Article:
Good news on the alternative energy front: researcher Baidya Roy has found solutions to some problems with wind energy. There’s also an article here on wind-farm co-operatives in the UK:
The cooperative, which began production in March, is the first wind farm to be wholly owned by individuals in Britain, which with gales sweeping in from the Atlantic has the best wind resources in Europe.
“We have produced energy every day since then,” Adam Twine, a farmer who started the project 15 years ago on his plot of land by installing five wind turbines 49 metres (160 feet) in height.
Overall, the project cost eight million pounds (8.9 million euros, 11.9 million dollars), nearly 60 percent of which came from individual shareholders, with the remainder being funded by a bank loan that is to be repaid over the next eight to 10 years.
CO2 emissions resulting from the production, installation and the lifetime of the turbine, which stretches 25 years, will be offset in just six months.
This is quite a heartening story: it combines the best elements of top-down (government subsidy) and bottom-up (locally-owned co-operative organisation) energy solutions.
[from Physorg][image from pierreyves0 on flickr]
Sails on boats? Using wind to move ships? My God, what will they think of next!?
Our own Tomas Martin brought up this novel concept back in January. Now that the Beluga has completed the first leg of its voyage and the costs have been calculated, it turns out that the savings estimates of 20%/day (roughly $1500, or 3 euros and a handful of beans on the exchange market) were spot on. To put it in perspective, the normal fuel budget is around $7500/day. That’s a big chunk of change, and a boon to an industry that has been found to be even more damaging in terms of carbon emissions.
(via Dailytech, image from Skysails website)
The Oil Drum has a fascinating article on the new developments by the German company SkySails. Their system flies a kite the size of a football field above a normal cargo vessel or tanker. The kites fly around 1000 metres up, where winds are higher and can help pull the ship along, cutting fuel needs and increasing speed. A German cargo firm, Beluga, will be making the first voyage using a SkySail this month.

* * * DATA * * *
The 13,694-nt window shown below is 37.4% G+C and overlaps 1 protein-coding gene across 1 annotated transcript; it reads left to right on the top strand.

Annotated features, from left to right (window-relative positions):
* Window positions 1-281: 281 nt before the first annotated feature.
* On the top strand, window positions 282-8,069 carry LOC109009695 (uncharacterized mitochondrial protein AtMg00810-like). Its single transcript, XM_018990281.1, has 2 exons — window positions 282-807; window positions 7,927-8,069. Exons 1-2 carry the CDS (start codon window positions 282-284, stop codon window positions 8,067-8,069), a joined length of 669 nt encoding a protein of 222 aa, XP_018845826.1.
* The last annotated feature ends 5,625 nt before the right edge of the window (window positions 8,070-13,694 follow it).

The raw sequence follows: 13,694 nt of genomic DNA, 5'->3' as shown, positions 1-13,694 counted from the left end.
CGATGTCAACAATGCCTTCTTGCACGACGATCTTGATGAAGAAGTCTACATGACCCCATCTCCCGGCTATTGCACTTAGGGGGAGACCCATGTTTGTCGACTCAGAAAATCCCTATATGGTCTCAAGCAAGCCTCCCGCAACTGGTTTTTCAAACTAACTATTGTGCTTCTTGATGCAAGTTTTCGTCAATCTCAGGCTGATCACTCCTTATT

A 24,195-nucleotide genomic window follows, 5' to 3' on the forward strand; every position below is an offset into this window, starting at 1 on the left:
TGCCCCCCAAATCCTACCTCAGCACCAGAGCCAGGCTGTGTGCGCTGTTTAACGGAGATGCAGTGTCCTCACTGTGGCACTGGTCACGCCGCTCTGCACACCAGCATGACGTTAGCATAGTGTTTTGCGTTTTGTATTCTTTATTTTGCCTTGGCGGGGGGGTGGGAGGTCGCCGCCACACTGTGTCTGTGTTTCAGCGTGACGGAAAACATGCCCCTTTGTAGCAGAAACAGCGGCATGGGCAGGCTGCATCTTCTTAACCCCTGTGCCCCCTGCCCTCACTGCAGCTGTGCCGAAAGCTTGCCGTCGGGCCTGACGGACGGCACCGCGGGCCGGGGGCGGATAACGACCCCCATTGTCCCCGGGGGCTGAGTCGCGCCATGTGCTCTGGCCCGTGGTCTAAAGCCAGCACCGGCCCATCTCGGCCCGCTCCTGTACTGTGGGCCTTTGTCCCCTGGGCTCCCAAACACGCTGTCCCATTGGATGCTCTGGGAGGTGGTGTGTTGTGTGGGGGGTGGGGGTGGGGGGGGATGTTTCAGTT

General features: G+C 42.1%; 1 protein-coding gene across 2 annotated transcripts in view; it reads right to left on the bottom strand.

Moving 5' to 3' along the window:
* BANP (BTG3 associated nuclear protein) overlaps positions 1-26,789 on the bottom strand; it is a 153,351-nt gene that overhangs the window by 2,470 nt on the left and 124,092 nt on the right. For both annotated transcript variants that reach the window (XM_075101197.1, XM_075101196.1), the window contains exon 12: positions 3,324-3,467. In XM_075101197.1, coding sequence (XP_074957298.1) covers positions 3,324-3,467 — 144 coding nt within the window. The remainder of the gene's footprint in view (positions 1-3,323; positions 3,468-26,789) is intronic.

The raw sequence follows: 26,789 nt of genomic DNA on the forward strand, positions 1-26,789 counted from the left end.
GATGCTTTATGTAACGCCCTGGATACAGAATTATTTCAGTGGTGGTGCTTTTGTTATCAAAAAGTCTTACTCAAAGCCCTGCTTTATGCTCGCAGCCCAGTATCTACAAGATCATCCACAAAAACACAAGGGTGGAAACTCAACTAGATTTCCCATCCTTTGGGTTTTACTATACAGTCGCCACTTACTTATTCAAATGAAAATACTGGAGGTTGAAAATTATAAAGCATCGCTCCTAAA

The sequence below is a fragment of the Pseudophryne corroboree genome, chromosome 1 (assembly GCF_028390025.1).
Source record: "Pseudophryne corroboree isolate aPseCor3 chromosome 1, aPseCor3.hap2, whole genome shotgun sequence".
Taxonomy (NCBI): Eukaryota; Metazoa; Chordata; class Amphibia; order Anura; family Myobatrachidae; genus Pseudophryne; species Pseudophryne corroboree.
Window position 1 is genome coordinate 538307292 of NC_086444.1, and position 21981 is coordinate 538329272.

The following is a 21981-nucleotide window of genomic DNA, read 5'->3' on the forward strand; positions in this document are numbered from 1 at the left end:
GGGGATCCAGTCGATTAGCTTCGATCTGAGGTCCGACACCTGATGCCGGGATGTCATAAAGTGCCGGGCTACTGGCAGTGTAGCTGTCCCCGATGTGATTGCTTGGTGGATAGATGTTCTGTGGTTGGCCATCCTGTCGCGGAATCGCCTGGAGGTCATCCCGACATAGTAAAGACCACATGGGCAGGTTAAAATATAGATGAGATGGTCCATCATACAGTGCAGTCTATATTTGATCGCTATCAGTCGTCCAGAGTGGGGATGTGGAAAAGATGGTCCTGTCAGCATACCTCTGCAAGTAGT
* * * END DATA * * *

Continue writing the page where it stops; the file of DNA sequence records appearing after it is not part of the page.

“It marks the beginning of a revolution in the way that ships are powered,” said Stephan Wrage, the inventor of the SkySails idea. “We calculate that the sails can reduce fuel consumption by between 30 and 50 per cent, depending on the wind conditions. “The system could be applied to about 60,000 vessels out of the 100,000 or so listed in the Lloyd’s register. Bulk carriers, tankers — they could all benefit from the flying sails.”
The kite is computer controlled to get the best of the wind available and is attached to a rail running around the edge of the ship’s hull. The first test will use a 160 square metre sail and aim to save around 15% of available fuel. In later products the company aims to scale up to sails as big as 5000 square metres able to boost the speed of the biggest cargo vessel. With the kite sail pulling, the ship is able to spend less on the increasingly costly bunker fuel needed for engines. A US company, KiteSail, also produces a similar technology aimed more at the leisure market.
[via The Oil Drum]
Now this is very positive. Last week there was talk of a giant ‘supergrid’ connecting much of Europe to wind turbines across the continent, to take advantage of whenever the wind was blowing.
Now the Guardian reports on Desertec, the plans to put hundreds of solar concentrating plants on the North African coasts and in the Middle East. Two thirds of the estimated 100 Billion Watts would stay in the countries producing the energy, with another 30 Billion Watts (around of all of Europe’s use) being pumped via underwater cables to the EU, which would provide a chunk of the funding for the project. With the Bali talks now underway to find a new version of the Kyoto treaty, projects like this could be a major facet of reducing carbon emissions. German energy expert Gregor Czeich reckons with new higher efficiency power lines a 100% renewable powered Europe could be possible in the near future without costing much more than the current fossil fuel system.
[via the guardian, picture by TREC]